Even the saddle is special on the R, with a firmer pad for better feedback and a special c
In addition to the hardware changes, Ducati engineers also made some ergonomic adjustments on the R model to improve both aerodynamics and rider comfort, especially beyond triple-digit speeds. Included "wind wings" attach to the upper fairing to reroute airflow around the rider's hands and shoulders while an optional taller race windscreen (which should be considered mandatory) creates a larger bubble of still air than the marginal protection afforded by the stock piece. Also, a special saddle with a firmer pad and a toothier cover improve the rider's primary point of contact. Still, the Panigale remains a very small bike, with a tiny waist and a short front-to-center distance that will make anyone over six feet feel cramped. Such is the price of speed.
Improved aerodynamics are especially appreciated on COTA's super-long back straight where, if you get a good drive out of Turn 11, you can watch the speed readout on the easy to decipher thin-film-transistor (TFT) instrument display go blank after it passes 186 mph. (MotoGP rider Nicky Hayden, who also attended the launch and who presumably gets an even better drive out of T11, tells us the Panigale R continues to accelerate even after the screen goes blank, suggesting that Ducati has opted out of the gentleman's agreement that electronically limits top-speed to 300 kph, or 186 mph.)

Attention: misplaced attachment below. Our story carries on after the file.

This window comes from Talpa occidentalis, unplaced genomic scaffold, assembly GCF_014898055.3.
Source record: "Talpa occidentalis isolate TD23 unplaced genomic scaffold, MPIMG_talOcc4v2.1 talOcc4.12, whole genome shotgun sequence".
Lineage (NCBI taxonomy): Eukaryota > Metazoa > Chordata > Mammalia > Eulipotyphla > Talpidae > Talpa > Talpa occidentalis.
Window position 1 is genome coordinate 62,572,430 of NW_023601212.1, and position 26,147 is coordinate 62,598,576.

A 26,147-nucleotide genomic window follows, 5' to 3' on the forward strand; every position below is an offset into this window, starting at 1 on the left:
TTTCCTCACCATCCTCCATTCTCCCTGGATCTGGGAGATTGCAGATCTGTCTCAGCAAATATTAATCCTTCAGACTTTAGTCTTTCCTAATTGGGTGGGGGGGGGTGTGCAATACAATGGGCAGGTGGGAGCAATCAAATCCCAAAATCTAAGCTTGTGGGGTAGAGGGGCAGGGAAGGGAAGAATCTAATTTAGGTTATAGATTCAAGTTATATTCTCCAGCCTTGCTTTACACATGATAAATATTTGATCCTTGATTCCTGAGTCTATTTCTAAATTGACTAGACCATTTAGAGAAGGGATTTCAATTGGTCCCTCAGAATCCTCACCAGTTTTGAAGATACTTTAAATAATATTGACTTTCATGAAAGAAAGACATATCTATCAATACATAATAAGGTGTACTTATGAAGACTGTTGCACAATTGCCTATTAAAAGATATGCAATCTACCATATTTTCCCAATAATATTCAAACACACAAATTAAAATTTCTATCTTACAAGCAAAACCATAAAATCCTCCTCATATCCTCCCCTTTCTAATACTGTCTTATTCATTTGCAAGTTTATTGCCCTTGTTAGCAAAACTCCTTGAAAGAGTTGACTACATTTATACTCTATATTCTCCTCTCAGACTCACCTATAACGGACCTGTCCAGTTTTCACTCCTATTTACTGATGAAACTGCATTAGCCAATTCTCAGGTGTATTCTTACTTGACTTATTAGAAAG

LED turn signals are integrated into the mirror housings. The R model also comes with tric
"Seems fast enough for any streetbike," Hayden says, and we agree. The Panigale was already frightfully fast, but the revvier R version with quicker crankshaft acceleration and even shorter gearing absolutely rips through the rev range. Thankfully, there's an electronic quickshifter-in fact, there's not a single racing gadget the R isn't equipped with-so you don't have to bother the clutch for upshifts. Instead, you can concentrate on gripping the wide, flat clip-on handlebars to keep your weight forward in a vain attempt to keep the front wheel in contact with the ground. Thankfully, there's also an adjustable Öhlins steering damper to manage the slight headshake that accompanies any bike this light, this stiff, and with such a tenuous relationship between front tire and tarmac.
What would any exclusive, R-model Ducati be without some added bling? We're wild for the brushed-metal "graphics" on the fuel tank, fabricated here from super-light aluminum. And of course the R has been fed a steady diet of weight-saving carbon fiber, in the form of fenders (front and rear), inner fairing panels, the ignition surround, rear shock guard, heel guards, and a large swingarm cover. Also made from carbon fiber is the new and now-much-larger exhaust heat shield, which will hopefully alleviate some of the punishing radiant heat that plagued riders of last year's bikes (for which this new shield is an available retrofit). And, if you're going to the track, know the Ducati Data Analyzer + (DDA+, with GPS functionality for automatic lap timing and circuit mapping) is standard equipment here.
And the racetrack is really where this bike shines. Sleek, responsive, blistering fast, and uncannily stable even at footpeg-dragging lean angles, the 1199 Panigale R feels more like a dedicated racebike than any other production bike we've ridden. If its World Superbike debut this season at Philip Island is any indication-Carlos Checa qualified on the pole and turned a lap time (on qualifying tires) fast enough to place him on the front row of the last year's MotoGP race-Ducati has hit its mark with this bike.